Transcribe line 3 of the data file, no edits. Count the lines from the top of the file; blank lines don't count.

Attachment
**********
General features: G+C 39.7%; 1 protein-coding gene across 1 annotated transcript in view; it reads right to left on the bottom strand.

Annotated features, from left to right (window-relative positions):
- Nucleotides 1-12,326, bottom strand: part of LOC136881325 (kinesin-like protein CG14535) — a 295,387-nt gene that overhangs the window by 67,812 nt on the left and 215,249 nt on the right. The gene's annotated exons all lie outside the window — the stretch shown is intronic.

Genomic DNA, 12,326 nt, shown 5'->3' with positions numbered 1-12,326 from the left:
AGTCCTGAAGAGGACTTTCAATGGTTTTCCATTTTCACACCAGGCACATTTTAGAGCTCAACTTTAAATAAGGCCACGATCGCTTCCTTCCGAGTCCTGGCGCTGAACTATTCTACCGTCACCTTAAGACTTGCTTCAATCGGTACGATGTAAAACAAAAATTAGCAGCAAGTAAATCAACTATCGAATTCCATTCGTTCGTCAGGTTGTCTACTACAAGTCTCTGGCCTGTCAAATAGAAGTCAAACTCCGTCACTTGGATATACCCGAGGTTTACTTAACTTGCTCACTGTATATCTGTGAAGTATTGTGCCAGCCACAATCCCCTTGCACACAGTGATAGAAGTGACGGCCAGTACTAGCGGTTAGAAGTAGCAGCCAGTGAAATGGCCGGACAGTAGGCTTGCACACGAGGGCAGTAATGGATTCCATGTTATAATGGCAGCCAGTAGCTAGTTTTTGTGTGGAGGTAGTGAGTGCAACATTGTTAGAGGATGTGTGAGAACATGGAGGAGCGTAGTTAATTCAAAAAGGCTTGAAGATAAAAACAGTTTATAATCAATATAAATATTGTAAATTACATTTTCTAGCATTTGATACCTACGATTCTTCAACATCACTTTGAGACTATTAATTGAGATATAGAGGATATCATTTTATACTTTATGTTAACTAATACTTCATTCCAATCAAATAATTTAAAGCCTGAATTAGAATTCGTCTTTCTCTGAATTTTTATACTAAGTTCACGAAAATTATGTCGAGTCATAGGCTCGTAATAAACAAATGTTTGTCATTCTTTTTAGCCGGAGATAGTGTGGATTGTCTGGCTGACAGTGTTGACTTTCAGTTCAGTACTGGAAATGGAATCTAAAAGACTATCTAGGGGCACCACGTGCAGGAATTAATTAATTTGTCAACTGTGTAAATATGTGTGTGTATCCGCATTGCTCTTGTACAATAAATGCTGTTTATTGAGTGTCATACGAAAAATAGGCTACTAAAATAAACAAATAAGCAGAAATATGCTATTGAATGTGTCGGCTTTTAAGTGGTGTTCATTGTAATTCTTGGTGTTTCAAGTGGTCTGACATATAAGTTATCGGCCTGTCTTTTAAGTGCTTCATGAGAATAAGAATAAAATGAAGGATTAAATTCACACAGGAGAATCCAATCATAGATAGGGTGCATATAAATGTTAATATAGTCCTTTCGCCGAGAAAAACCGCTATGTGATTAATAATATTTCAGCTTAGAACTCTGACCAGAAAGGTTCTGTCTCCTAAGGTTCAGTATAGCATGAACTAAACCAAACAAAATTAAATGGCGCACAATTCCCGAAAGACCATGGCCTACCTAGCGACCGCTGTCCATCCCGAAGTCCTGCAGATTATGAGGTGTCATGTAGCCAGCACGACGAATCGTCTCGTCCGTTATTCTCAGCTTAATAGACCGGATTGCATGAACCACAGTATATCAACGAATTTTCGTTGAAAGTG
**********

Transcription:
- Nucleotides 1-12,326, bottom strand: part of LOC136881325 (kinesin-like protein CG14535) — a 295,387-nt gene that overhangs the window by 67,812 nt on the left and 215,249 nt on the right. The gene's annotated exons all lie outside the window — the stretch shown is intronic.